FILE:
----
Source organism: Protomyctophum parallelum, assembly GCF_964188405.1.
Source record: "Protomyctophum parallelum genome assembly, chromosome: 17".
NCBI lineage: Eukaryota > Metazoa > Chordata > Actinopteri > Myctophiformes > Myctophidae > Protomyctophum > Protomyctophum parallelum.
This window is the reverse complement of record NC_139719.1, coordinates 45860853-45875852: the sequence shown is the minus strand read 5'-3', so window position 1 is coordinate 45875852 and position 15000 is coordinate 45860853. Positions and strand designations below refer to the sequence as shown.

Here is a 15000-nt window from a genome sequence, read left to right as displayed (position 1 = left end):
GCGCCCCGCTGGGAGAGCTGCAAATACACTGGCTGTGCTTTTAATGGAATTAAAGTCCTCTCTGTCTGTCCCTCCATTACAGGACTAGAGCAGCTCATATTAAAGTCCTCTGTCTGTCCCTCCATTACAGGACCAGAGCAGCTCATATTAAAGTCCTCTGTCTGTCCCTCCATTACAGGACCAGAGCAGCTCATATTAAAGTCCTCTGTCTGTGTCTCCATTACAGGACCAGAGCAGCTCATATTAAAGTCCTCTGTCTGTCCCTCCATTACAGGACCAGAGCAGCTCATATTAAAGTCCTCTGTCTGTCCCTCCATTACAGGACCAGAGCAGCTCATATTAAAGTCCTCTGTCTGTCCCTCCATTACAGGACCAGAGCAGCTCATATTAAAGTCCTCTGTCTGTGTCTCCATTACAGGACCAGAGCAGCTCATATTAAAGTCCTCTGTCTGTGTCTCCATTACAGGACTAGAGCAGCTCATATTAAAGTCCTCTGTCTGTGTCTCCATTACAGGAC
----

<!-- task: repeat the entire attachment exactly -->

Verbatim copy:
Source organism: Protomyctophum parallelum, assembly GCF_964188405.1.
Source record: "Protomyctophum parallelum genome assembly, chromosome: 17".
NCBI lineage: Eukaryota > Metazoa > Chordata > Actinopteri > Myctophiformes > Myctophidae > Protomyctophum > Protomyctophum parallelum.
This window is the reverse complement of record NC_139719.1, coordinates 45860853-45875852: the sequence shown is the minus strand read 5'-3', so window position 1 is coordinate 45875852 and position 15000 is coordinate 45860853. Positions and strand designations below refer to the sequence as shown.

Here is a 15000-nt window from a genome sequence, read left to right as displayed (position 1 = left end):
GCGCCCCGCTGGGAGAGCTGCAAATACACTGGCTGTGCTTTTAATGGAATTAAAGTCCTCTCTGTCTGTCCCTCCATTACAGGACTAGAGCAGCTCATATTAAAGTCCTCTGTCTGTCCCTCCATTACAGGACCAGAGCAGCTCATATTAAAGTCCTCTGTCTGTCCCTCCATTACAGGACCAGAGCAGCTCATATTAAAGTCCTCTGTCTGTGTCTCCATTACAGGACCAGAGCAGCTCATATTAAAGTCCTCTGTCTGTCCCTCCATTACAGGACCAGAGCAGCTCATATTAAAGTCCTCTGTCTGTCCCTCCATTACAGGACCAGAGCAGCTCATATTAAAGTCCTCTGTCTGTCCCTCCATTACAGGACCAGAGCAGCTCATATTAAAGTCCTCTGTCTGTGTCTCCATTACAGGACCAGAGCAGCTCATATTAAAGTCCTCTGTCTGTGTCTCCATTACAGGACTAGAGCAGCTCATATTAAAGTCCTCTGTCTGTGTCTCCATTACAGGAC